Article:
Wuthering HeightsBook - 1991
Virginia Woolf said of Emily Bront#65533; that her writing could "make the wind blow and the thunder roar," and so it does in Wuthering Heights . Catherine Earnshaw, Heathcliff, and the windswept moors that are the setting of their mythic love are as immediately stirring to the reader of today as they have been for every generation of readers since the novel was first published in 1847. With an introduction by Katherine Frank.
(Book Jacket Status: Jacketed)
From Library Staff
During the winter of 1801,Lockwood rents a manor house called Thrushcross Grange in the isolated moor country of England. He meets his landlord, Heathcliff, a wealthy man who lives in the ancient manor of Wuthering Heights, four miles away. During a visit he is told the many tales of Wurthering H... Read More »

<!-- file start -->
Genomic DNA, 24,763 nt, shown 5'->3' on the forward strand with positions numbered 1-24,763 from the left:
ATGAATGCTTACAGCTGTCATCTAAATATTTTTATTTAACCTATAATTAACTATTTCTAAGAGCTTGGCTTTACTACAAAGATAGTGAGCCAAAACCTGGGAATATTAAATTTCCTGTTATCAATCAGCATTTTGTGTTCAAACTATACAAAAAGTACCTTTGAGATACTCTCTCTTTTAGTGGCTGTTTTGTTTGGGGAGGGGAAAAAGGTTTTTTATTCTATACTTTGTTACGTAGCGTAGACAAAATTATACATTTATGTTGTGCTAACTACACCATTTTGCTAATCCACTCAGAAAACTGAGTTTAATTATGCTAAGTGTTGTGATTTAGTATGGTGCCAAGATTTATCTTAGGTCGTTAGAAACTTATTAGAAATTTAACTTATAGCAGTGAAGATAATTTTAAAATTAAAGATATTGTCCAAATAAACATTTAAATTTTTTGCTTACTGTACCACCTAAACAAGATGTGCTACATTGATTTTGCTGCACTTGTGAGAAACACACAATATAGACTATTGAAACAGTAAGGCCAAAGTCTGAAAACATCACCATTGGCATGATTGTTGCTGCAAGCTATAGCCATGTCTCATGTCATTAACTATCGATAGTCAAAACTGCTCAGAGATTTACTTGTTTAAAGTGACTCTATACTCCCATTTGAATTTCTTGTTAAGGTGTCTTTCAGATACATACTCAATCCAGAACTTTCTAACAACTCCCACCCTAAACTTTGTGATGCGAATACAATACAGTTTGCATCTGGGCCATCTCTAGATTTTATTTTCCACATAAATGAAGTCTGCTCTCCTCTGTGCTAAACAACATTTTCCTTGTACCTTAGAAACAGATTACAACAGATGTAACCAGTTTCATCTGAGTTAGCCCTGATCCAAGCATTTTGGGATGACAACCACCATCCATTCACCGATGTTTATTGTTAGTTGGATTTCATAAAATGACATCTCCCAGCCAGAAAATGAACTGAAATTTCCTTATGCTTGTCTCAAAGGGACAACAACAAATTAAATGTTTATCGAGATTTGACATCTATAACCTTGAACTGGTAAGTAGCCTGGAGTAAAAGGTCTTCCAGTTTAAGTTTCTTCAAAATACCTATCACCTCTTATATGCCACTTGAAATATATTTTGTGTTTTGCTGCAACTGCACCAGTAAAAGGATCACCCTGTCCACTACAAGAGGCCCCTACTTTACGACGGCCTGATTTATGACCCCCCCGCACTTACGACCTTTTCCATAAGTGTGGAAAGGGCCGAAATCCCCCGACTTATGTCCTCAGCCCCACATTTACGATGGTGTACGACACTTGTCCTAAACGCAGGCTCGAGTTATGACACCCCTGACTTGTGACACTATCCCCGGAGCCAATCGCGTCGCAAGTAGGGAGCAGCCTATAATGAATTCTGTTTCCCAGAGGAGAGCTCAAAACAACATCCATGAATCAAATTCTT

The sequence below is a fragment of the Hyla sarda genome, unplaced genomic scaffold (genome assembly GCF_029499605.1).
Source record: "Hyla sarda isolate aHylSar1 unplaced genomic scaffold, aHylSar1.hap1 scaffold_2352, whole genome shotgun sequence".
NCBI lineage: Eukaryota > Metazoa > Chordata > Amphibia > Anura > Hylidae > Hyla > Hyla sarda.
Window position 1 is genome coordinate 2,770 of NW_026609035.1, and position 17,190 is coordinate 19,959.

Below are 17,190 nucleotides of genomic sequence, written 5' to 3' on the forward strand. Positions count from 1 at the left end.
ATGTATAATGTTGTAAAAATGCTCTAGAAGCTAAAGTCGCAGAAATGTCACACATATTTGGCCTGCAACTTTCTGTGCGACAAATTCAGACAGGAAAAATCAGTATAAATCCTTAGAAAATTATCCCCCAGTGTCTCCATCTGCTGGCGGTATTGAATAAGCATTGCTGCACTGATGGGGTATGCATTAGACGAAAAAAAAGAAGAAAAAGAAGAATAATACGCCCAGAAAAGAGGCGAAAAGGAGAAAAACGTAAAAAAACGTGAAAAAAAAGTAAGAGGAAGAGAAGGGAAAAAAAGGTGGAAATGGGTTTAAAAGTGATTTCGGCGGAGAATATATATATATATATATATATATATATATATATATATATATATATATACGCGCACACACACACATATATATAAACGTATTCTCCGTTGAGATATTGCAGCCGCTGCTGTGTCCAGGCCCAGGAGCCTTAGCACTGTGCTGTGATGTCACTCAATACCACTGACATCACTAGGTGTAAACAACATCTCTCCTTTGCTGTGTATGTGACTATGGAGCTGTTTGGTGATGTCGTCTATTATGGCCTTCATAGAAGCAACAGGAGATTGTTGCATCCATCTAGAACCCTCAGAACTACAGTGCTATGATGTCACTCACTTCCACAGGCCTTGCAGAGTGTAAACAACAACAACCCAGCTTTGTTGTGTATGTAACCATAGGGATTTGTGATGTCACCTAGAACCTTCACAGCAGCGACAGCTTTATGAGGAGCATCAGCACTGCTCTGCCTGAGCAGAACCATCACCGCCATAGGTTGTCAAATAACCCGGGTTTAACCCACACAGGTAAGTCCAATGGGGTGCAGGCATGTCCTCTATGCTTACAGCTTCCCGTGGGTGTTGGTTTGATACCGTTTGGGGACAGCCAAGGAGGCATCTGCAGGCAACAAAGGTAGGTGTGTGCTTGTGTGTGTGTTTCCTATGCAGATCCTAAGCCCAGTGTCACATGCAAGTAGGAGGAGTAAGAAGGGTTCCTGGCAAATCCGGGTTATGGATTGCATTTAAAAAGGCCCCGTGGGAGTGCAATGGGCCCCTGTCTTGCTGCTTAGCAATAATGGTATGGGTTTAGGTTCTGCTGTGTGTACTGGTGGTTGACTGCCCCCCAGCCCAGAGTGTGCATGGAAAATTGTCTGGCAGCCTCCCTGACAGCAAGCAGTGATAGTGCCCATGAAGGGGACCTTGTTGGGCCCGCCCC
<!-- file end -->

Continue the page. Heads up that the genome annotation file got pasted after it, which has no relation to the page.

From the critics
SummaryAdd a Summary
When Catherine chooses Edgar over her true lover, Heathcliff, he decides to take power over everything.
Lockwood, a new tenant, has stumbled upon his landlord and the cold house he owns. He realizes, one night when forced to spend the evening at his landlords place, that everyone and everything about the house they live in holds a story. More nosy than curious, Lockwood persues a maid to tell the haunted story of Heathcliff (the landlord) and how he came to be.
2 people that have way different back roundes but fall in love despite what evereyone says
A story within a story- 2 tales of 2 generations that fall madly in love, and the darkness that ensues because one's love is denied. This isn't some pretty love story, it's a dark yet memorable novel of how love manages to live on- despite all odds.
AgeAdd Age Suitability
QuotesAdd a Quote
Nelly (Ellen): "...treachery, and violence, are spears pointed at both ends- they wound those who resort to them, worse than their enemies" (211).
"...I am Heathcliff! He's always, always in my mind--not as a pleasure, any more than I am always a pleasure to myself, but as my own being"